Despite taking steps to improve cybersecurity within the supply chains of the U.S. Department of Defense (DoD), recent cyberattacks have highlighted the need for additional action. To maintain status as DoD contractors, companies within the Defense Industrial Base (DIB) must adhere to baseline cybersecurity controls which are changing in the near future.

These controls were established in 2016 by the Federal Acquisition Regulation (FAR) 52.204-21. Subsequently, in 2018, the Defense Federal Acquisition Regulation Supplement (DFARS), clause 252.204-7012, came into effect. This supplementary update emphasized the protection of more sensitive information and was considered a significant advancement in DoD supply chain cybersecurity at that time.

However, as cyber breaches have increased in frequency, it has become evident that these measures weren’t sufficient. Adversaries are becoming more advanced and persistent, so DIB companies must elevate cyber defenses to counter the threat.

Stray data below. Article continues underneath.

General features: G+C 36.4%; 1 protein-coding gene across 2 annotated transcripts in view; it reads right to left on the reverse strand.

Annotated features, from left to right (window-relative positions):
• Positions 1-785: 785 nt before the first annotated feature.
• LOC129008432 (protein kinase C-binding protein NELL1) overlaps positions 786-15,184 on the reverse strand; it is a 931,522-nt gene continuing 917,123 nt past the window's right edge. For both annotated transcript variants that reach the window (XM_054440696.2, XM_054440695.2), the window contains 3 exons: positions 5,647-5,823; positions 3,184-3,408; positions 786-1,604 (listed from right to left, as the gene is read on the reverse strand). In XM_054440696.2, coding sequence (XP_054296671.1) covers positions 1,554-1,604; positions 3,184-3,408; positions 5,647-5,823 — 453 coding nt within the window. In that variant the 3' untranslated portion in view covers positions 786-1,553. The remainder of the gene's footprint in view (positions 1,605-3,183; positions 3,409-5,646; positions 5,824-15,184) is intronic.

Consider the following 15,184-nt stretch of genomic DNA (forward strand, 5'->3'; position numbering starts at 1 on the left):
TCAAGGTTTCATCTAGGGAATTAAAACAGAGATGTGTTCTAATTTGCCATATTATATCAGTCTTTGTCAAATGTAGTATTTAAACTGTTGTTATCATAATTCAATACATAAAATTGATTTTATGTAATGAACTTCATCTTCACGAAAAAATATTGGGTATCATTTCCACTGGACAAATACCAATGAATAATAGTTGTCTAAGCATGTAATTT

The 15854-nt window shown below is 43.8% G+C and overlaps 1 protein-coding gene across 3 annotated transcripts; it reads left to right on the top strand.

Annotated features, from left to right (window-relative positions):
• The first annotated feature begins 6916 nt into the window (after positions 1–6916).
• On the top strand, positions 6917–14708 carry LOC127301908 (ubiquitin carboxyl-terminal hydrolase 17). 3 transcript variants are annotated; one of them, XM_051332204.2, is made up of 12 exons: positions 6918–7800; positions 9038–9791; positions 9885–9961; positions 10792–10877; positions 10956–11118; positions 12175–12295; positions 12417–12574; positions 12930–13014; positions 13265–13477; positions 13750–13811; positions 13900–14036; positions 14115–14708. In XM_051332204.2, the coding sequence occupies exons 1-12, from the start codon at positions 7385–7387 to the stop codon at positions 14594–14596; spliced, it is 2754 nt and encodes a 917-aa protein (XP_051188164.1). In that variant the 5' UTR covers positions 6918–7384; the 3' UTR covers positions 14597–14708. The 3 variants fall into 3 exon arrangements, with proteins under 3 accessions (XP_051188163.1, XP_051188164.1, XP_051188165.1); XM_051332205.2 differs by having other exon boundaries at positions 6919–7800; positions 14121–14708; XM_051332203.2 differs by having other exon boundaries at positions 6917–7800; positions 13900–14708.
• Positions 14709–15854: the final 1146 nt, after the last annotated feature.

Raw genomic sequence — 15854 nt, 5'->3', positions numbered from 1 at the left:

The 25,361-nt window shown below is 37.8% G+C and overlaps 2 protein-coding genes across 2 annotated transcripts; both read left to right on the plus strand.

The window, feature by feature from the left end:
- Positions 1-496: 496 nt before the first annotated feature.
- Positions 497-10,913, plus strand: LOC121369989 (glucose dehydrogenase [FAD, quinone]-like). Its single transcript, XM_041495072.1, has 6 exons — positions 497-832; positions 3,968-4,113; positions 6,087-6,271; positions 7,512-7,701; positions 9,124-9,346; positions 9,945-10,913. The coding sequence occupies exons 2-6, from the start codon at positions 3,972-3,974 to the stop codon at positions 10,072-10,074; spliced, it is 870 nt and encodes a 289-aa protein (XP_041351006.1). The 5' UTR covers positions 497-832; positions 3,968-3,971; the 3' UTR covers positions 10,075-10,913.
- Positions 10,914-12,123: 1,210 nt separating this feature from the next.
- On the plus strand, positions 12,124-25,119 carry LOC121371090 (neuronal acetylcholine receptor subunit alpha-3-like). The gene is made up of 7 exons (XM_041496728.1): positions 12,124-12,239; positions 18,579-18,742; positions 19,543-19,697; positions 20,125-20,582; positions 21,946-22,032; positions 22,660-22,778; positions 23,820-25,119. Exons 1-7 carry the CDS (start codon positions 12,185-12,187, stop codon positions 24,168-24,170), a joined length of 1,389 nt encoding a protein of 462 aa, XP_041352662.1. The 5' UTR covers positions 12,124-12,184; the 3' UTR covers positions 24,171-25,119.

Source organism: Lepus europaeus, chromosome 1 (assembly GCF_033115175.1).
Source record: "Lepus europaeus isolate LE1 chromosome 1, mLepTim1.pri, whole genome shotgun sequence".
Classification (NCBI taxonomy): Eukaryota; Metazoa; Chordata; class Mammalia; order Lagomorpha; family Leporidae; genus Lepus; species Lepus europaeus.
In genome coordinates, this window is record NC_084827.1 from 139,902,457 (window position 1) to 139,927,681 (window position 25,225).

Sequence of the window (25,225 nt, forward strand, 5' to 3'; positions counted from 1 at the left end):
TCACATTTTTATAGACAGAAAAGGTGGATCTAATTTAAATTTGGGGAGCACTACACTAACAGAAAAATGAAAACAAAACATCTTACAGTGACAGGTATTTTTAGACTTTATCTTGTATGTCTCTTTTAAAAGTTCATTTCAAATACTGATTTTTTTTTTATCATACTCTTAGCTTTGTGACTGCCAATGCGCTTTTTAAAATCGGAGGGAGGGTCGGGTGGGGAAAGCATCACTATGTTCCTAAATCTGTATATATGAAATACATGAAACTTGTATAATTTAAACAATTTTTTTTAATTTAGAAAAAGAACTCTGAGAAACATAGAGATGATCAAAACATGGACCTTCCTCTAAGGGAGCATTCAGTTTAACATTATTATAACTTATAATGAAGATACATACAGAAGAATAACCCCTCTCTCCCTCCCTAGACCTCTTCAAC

With these issues in mind, the DoD looked for a way to mitigate cybersecurity risks within the DIB. The result is the Cybersecurity Maturity Model Certification (CMMC). The CMMC differs from previous policy in both the technical safeguards and the way these are overseen. Instead of a one-size-fits-all checklist, the CMMC aims to align progressively more stringent controls with the types of data in use and the types of threats posed. Current DoD estimates suggest fall 2024 for these new requirements to start appearing in new contracts.

CMMC’s three levels — foundational, advanced and expert — establish a progression of requirements to each level, incrementally adding to those of the preceding levels. For example, reaching expert level 3 would require a company to meet requirements for foundational level 1 and advanced level 2, plus those imposed under level 3.

Federal Contract Information (FCI) is provided by or generated for the government in contracts whenever there is a need for a product or service. This information is not intended for public release.

  • Level 1: Foundational. The CMMC requires DIB companies that process, store or transmit FCI to meet level 1 requirements. The DoD Chief Information Security Officer (CISO) estimates that around 65% of all DIB companies (approximately 140,000) will only have to meet level 1 requirements.